The Witch Who Came From the Sea

* * * - -

Tonally uneven but hugely interesting Video Nasty

Image of The Witch Who Came From the Sea

Matt Cimber/ USA/ 1976/ 87 mins

Available on Blu-ray Mon 4 Dec 2017

Easily the most interesting of the three films released by Arrow Video as part of the American Horror Project, The Witch Who Came from the Sea transcends its overtly Grindhouse trappings and ostensible adherence to a grungy rape revenge template.  Awash in surreal, dreamy imagery with a nautical theme, Matt Cimber’s psycho-horror is a cut above most of the other films that fell victim to the infamous “Video Nasties” list of the early 80’s.

Molly (Millie Perkins) is a disturbed woman who loves to tell her beloved nephews about her brave, kind father; a sailor apparently lost at sea.  She also fantasises about castrating and murdering “beautiful men” that she encounters.  When it turns out that they may not be fantasies and she appears to be guilty of murder it becomes clear that the unspeakable trauma she suffered as a child has come surging to the surface.

There are moments in Witch that feel like you’re watching from an underwater Quaalude binge.  Speech is slowed down and slurred, and the score is mixed with crescendos of breaking waves.  It’s both disturbing and sexually-charged, especially when mirrored by some genuinely distressing scenes of incestuous child abuse.  Both the dreadful past and Molly’s vengeful present are presented in similar hallucinatory sequences featuring strong early work from director of photography Dean Cundey, who would go on to work on the likes of Halloween, The Thing, and Jurassic Park.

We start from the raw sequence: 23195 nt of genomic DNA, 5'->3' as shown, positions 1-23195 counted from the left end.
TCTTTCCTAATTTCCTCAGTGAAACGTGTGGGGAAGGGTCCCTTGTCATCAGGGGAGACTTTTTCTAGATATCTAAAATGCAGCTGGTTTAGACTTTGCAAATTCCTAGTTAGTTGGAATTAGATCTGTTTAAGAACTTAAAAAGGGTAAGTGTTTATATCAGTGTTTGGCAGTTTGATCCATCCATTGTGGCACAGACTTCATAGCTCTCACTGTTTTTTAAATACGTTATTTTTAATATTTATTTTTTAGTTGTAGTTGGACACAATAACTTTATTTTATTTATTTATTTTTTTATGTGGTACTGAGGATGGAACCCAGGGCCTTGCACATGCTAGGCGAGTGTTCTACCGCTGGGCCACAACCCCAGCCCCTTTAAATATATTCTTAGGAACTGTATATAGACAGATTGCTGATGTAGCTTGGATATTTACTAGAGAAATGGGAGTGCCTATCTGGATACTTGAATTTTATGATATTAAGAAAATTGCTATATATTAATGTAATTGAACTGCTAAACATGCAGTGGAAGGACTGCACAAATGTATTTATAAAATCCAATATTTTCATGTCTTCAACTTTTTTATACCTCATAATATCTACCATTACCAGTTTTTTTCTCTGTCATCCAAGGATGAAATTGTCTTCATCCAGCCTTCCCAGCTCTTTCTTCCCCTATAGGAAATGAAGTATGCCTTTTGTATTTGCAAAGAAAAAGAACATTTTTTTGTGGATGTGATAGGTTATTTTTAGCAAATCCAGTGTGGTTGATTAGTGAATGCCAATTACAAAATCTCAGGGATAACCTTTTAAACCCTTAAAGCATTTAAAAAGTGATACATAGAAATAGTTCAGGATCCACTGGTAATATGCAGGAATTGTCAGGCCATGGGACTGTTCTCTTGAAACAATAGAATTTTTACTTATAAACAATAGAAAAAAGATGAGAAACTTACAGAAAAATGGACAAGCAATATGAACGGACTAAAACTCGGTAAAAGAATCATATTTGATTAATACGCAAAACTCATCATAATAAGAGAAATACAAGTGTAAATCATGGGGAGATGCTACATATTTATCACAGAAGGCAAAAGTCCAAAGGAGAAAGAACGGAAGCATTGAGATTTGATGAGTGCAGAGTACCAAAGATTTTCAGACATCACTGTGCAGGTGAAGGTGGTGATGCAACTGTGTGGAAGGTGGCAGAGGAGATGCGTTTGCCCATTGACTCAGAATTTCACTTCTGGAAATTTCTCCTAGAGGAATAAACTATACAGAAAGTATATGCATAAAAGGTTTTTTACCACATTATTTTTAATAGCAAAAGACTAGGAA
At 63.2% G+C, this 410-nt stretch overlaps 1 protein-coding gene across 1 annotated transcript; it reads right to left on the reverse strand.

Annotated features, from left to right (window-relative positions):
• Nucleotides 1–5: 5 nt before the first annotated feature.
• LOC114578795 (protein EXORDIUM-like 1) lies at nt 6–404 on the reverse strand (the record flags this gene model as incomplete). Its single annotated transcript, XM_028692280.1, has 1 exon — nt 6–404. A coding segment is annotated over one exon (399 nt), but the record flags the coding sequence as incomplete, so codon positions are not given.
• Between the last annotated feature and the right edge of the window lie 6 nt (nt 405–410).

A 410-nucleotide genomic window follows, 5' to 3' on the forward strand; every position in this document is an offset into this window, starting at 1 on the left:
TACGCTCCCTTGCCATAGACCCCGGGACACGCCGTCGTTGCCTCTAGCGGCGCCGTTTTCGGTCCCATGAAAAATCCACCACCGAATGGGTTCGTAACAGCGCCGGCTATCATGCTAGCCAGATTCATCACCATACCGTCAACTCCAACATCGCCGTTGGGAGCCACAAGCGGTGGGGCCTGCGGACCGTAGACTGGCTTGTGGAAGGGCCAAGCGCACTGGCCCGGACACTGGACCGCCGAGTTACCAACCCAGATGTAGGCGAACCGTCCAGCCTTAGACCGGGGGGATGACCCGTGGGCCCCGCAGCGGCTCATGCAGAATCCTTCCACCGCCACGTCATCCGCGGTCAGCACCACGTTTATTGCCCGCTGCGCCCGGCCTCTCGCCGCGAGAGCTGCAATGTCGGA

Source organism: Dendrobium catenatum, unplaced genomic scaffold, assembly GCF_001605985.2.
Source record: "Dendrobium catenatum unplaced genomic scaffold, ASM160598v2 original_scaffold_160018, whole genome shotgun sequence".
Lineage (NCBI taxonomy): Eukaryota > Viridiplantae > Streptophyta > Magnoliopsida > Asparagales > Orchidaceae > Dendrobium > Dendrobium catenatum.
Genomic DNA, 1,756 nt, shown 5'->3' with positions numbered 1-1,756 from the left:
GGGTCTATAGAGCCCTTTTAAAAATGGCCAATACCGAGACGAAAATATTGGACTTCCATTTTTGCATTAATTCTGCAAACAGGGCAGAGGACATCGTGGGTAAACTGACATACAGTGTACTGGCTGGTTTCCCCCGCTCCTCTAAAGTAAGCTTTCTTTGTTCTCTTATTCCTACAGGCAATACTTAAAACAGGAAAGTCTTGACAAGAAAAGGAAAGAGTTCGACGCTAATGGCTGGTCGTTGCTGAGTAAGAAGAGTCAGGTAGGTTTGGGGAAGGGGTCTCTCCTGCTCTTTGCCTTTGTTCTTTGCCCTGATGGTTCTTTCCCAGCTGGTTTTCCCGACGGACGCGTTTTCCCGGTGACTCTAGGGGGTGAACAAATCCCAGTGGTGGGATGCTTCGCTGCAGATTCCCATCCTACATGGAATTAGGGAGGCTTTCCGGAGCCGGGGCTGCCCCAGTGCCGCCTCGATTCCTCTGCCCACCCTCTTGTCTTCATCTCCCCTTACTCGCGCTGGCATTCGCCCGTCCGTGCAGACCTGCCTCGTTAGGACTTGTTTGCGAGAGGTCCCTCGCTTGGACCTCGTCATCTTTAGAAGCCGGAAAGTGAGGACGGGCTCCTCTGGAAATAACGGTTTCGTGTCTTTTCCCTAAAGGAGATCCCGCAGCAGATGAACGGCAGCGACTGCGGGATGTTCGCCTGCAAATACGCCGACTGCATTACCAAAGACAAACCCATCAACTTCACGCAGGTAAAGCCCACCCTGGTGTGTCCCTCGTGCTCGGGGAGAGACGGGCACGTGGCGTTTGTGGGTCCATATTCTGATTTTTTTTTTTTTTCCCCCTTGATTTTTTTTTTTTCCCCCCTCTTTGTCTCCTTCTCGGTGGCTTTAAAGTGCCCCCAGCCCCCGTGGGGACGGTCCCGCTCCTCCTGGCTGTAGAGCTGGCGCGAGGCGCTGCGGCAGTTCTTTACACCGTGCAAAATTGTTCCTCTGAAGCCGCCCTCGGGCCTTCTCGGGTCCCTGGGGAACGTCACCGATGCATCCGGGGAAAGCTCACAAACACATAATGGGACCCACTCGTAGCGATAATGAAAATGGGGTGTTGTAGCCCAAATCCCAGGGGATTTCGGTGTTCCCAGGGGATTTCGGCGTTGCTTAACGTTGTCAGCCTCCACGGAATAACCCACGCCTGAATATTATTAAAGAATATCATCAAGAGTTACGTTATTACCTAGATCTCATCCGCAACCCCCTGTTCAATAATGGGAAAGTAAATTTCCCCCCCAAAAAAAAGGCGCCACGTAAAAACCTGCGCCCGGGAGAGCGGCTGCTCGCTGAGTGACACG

It has to be said that The Witch Who Came From the Sea did not attract the ire of Mary Whitehouse and her ilk for no reason.  For all the intensity and harrowing nature of the scenes of abuse, there’s a dark strain of cracked humour that is hugely incongruous.  These wild tonal shifts threaten to suck the entire film back into the murky Charybdis of schlocky sexploitation, despite Perkins’ committed portrayal of a woman losing her grip on sanity.  Ropey acting from some of the ancillary characters doesn’t help either, making it more likely to be easily dismissed by some viewers; particularly those more used to contemporary, more polished horror.

Fortunately, Perkins’ fierce performance comes to the fore, abetted by a script by her then-husband Robert Thom (of Death Race 2000 fame) that is unusually strong for the genre.  There are references to classical mythology, with Molly strongly identifying with the goddess Venus, who rose fully-formed from the waves after the castration of Uranus. Certainly more ambitious than the majority of the generic hack-n’-slash of the nasties list.

Distressing subject matter aside, Matt Cimber’s psychodrama was a really pleasant surprise.  It’s packed with haunting imagery with a protagonist who retains sympathy while carrying out horrific acts.  It’s well worth tracking down.